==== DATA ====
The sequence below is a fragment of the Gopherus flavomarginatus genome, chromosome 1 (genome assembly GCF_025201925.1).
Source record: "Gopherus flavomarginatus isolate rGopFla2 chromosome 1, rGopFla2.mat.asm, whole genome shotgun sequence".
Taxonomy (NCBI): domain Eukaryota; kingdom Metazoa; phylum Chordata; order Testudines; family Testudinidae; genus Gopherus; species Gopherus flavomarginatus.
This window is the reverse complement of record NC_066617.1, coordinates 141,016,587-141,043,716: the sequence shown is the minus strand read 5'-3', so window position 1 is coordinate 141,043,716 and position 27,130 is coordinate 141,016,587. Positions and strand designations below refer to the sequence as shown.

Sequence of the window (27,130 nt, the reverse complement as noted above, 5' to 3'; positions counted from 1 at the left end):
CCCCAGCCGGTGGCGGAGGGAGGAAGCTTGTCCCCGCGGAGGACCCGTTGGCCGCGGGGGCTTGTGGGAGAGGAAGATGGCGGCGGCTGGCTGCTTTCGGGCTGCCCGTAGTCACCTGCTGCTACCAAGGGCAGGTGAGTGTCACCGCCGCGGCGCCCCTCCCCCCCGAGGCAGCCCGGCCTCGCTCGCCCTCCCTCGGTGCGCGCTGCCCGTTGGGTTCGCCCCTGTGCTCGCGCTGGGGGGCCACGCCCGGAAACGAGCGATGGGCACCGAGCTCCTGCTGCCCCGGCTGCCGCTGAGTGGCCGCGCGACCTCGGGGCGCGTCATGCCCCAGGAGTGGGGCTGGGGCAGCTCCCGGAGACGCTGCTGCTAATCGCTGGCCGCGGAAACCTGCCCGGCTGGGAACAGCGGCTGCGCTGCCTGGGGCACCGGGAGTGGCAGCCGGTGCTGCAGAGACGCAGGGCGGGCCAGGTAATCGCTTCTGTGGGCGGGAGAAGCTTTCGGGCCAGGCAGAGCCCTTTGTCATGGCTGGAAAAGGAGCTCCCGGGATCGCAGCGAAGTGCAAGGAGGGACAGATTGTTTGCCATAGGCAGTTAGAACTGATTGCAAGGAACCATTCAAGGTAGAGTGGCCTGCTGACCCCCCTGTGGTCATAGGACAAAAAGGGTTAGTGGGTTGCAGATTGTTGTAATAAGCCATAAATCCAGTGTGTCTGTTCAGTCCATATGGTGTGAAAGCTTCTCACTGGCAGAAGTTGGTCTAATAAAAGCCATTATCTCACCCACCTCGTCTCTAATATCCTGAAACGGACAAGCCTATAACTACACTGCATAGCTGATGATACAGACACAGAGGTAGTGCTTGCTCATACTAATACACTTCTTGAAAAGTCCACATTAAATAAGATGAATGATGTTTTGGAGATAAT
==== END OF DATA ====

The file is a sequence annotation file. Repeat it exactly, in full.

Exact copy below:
The sequence below is a fragment of the Gopherus flavomarginatus genome, chromosome 1 (genome assembly GCF_025201925.1).
Source record: "Gopherus flavomarginatus isolate rGopFla2 chromosome 1, rGopFla2.mat.asm, whole genome shotgun sequence".
Taxonomy (NCBI): domain Eukaryota; kingdom Metazoa; phylum Chordata; order Testudines; family Testudinidae; genus Gopherus; species Gopherus flavomarginatus.
This window is the reverse complement of record NC_066617.1, coordinates 141,016,587-141,043,716: the sequence shown is the minus strand read 5'-3', so window position 1 is coordinate 141,043,716 and position 27,130 is coordinate 141,016,587. Positions and strand designations below refer to the sequence as shown.

Sequence of the window (27,130 nt, the reverse complement as noted above, 5' to 3'; positions counted from 1 at the left end):
CCCCAGCCGGTGGCGGAGGGAGGAAGCTTGTCCCCGCGGAGGACCCGTTGGCCGCGGGGGCTTGTGGGAGAGGAAGATGGCGGCGGCTGGCTGCTTTCGGGCTGCCCGTAGTCACCTGCTGCTACCAAGGGCAGGTGAGTGTCACCGCCGCGGCGCCCCTCCCCCCCGAGGCAGCCCGGCCTCGCTCGCCCTCCCTCGGTGCGCGCTGCCCGTTGGGTTCGCCCCTGTGCTCGCGCTGGGGGGCCACGCCCGGAAACGAGCGATGGGCACCGAGCTCCTGCTGCCCCGGCTGCCGCTGAGTGGCCGCGCGACCTCGGGGCGCGTCATGCCCCAGGAGTGGGGCTGGGGCAGCTCCCGGAGACGCTGCTGCTAATCGCTGGCCGCGGAAACCTGCCCGGCTGGGAACAGCGGCTGCGCTGCCTGGGGCACCGGGAGTGGCAGCCGGTGCTGCAGAGACGCAGGGCGGGCCAGGTAATCGCTTCTGTGGGCGGGAGAAGCTTTCGGGCCAGGCAGAGCCCTTTGTCATGGCTGGAAAAGGAGCTCCCGGGATCGCAGCGAAGTGCAAGGAGGGACAGATTGTTTGCCATAGGCAGTTAGAACTGATTGCAAGGAACCATTCAAGGTAGAGTGGCCTGCTGACCCCCCTGTGGTCATAGGACAAAAAGGGTTAGTGGGTTGCAGATTGTTGTAATAAGCCATAAATCCAGTGTGTCTGTTCAGTCCATATGGTGTGAAAGCTTCTCACTGGCAGAAGTTGGTCTAATAAAAGCCATTATCTCACCCACCTCGTCTCTAATATCCTGAAACGGACAAGCCTATAACTACACTGCATAGCTGATGATACAGACACAGAGGTAGTGCTTGCTCATACTAATACACTTCTTGAAAAGTCCACATTAAATAAGATGAATGATGTTTTGGAGATAAT